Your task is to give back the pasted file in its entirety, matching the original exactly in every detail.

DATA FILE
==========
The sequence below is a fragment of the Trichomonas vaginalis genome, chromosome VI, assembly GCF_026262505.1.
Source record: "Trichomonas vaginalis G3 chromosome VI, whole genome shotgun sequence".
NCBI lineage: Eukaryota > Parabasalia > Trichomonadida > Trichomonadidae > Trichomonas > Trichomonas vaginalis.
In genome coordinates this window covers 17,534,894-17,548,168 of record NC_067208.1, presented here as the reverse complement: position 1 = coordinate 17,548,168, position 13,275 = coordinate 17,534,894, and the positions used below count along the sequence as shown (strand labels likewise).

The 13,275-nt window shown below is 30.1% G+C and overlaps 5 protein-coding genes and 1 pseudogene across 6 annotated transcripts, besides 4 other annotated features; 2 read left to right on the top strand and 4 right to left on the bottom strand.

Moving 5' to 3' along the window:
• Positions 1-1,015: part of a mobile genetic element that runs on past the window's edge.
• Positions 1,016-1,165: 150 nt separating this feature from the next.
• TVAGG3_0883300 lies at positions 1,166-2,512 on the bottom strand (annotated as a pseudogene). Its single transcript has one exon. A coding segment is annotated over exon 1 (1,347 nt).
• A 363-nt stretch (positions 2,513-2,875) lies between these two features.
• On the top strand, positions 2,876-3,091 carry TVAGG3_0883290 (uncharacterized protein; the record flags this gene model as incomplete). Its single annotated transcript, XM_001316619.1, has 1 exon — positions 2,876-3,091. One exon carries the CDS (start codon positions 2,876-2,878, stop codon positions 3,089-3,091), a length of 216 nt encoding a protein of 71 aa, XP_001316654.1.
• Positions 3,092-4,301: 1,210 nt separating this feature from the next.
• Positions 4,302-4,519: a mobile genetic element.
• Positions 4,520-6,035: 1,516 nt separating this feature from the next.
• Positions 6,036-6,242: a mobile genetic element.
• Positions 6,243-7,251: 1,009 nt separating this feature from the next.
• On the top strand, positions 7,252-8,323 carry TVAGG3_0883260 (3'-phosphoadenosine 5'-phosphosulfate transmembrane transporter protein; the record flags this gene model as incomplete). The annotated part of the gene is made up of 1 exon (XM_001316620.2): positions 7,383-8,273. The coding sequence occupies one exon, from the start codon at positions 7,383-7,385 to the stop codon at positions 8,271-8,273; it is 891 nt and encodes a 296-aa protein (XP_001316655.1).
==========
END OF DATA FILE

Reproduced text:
The sequence below is a fragment of the Trichomonas vaginalis genome, chromosome VI, assembly GCF_026262505.1.
Source record: "Trichomonas vaginalis G3 chromosome VI, whole genome shotgun sequence".
NCBI lineage: Eukaryota > Parabasalia > Trichomonadida > Trichomonadidae > Trichomonas > Trichomonas vaginalis.
In genome coordinates this window covers 17,534,894-17,548,168 of record NC_067208.1, presented here as the reverse complement: position 1 = coordinate 17,548,168, position 13,275 = coordinate 17,534,894, and the positions used below count along the sequence as shown (strand labels likewise).

The 13,275-nt window shown below is 30.1% G+C and overlaps 5 protein-coding genes and 1 pseudogene across 6 annotated transcripts, besides 4 other annotated features; 2 read left to right on the top strand and 4 right to left on the bottom strand.

Moving 5' to 3' along the window:
• Positions 1-1,015: part of a mobile genetic element that runs on past the window's edge.
• Positions 1,016-1,165: 150 nt separating this feature from the next.
• TVAGG3_0883300 lies at positions 1,166-2,512 on the bottom strand (annotated as a pseudogene). Its single transcript has one exon. A coding segment is annotated over exon 1 (1,347 nt).
• A 363-nt stretch (positions 2,513-2,875) lies between these two features.
• On the top strand, positions 2,876-3,091 carry TVAGG3_0883290 (uncharacterized protein; the record flags this gene model as incomplete). Its single annotated transcript, XM_001316619.1, has 1 exon — positions 2,876-3,091. One exon carries the CDS (start codon positions 2,876-2,878, stop codon positions 3,089-3,091), a length of 216 nt encoding a protein of 71 aa, XP_001316654.1.
• Positions 3,092-4,301: 1,210 nt separating this feature from the next.
• Positions 4,302-4,519: a mobile genetic element.
• Positions 4,520-6,035: 1,516 nt separating this feature from the next.
• Positions 6,036-6,242: a mobile genetic element.
• Positions 6,243-7,251: 1,009 nt separating this feature from the next.
• On the top strand, positions 7,252-8,323 carry TVAGG3_0883260 (3'-phosphoadenosine 5'-phosphosulfate transmembrane transporter protein; the record flags this gene model as incomplete). The annotated part of the gene is made up of 1 exon (XM_001316620.2): positions 7,383-8,273. The coding sequence occupies one exon, from the start codon at positions 7,383-7,385 to the stop codon at positions 8,271-8,273; it is 891 nt and encodes a 296-aa protein (XP_001316655.1).